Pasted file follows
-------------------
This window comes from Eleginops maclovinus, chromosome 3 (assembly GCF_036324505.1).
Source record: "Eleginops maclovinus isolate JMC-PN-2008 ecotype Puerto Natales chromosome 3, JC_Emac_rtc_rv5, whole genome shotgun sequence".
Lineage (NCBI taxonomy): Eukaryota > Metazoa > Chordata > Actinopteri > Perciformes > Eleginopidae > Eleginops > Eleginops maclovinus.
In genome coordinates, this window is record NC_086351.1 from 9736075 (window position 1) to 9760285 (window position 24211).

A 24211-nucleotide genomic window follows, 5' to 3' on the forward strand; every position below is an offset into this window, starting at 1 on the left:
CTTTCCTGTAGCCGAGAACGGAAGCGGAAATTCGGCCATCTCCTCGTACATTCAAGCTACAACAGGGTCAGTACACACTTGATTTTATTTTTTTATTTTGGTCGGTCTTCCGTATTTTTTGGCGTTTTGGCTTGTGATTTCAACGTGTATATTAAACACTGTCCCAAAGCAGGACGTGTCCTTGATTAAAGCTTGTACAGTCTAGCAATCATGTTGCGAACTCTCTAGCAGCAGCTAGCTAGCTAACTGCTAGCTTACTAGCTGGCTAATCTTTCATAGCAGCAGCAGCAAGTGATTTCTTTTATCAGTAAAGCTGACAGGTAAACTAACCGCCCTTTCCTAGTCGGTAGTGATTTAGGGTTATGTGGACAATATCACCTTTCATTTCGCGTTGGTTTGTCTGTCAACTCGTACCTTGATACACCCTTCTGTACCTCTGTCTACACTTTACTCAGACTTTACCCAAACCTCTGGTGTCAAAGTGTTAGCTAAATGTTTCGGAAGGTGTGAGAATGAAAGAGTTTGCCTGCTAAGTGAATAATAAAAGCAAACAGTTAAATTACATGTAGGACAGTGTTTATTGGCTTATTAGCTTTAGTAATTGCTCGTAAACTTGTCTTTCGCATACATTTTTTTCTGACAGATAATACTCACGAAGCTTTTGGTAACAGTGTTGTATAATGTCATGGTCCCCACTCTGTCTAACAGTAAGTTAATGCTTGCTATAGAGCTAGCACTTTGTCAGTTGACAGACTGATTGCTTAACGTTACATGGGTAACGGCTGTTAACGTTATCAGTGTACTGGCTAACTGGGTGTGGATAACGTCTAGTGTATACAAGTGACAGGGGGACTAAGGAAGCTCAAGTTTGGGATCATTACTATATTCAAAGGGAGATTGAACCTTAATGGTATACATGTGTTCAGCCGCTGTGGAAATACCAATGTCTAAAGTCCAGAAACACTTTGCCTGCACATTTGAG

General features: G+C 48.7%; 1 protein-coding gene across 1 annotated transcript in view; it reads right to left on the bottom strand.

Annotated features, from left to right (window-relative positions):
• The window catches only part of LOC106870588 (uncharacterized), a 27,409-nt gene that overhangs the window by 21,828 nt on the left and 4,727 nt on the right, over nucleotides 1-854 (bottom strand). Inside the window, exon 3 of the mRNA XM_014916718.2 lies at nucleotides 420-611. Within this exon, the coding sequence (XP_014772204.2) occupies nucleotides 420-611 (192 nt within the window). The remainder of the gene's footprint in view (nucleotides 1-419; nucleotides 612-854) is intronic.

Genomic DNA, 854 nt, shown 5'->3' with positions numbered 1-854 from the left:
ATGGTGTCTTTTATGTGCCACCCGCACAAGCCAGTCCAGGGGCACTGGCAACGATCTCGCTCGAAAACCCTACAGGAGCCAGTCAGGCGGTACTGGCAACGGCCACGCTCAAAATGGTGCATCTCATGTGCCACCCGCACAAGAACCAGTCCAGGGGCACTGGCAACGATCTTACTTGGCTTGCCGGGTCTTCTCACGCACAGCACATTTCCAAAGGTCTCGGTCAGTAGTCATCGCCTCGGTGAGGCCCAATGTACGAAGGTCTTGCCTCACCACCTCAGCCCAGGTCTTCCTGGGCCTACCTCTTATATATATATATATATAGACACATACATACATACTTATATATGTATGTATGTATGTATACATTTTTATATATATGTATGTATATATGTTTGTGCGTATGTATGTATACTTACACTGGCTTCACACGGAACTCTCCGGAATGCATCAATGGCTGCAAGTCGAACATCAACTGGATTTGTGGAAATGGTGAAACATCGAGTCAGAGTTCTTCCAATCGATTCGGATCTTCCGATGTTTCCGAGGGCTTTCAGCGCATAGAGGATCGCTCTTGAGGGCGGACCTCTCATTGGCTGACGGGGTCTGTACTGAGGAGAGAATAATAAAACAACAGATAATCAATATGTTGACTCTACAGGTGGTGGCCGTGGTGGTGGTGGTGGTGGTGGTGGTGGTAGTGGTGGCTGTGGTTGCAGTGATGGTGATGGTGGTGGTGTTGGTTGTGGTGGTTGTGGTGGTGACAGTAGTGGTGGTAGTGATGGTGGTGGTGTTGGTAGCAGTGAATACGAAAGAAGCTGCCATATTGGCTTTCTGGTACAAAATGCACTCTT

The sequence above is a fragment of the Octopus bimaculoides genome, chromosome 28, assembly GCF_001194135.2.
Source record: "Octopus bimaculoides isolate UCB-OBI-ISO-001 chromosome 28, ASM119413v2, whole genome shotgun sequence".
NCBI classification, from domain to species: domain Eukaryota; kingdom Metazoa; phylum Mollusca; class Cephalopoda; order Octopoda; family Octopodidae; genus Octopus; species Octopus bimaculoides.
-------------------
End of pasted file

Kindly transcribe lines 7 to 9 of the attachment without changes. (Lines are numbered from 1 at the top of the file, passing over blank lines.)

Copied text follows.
General features: G+C 48.7%; 1 protein-coding gene across 1 annotated transcript in view; it reads right to left on the bottom strand.

Annotated features, from left to right (window-relative positions):
• The window catches only part of LOC106870588 (uncharacterized), a 27,409-nt gene that overhangs the window by 21,828 nt on the left and 4,727 nt on the right, over nucleotides 1-854 (bottom strand). Inside the window, exon 3 of the mRNA XM_014916718.2 lies at nucleotides 420-611. Within this exon, the coding sequence (XP_014772204.2) occupies nucleotides 420-611 (192 nt within the window). The remainder of the gene's footprint in view (nucleotides 1-419; nucleotides 612-854) is intronic.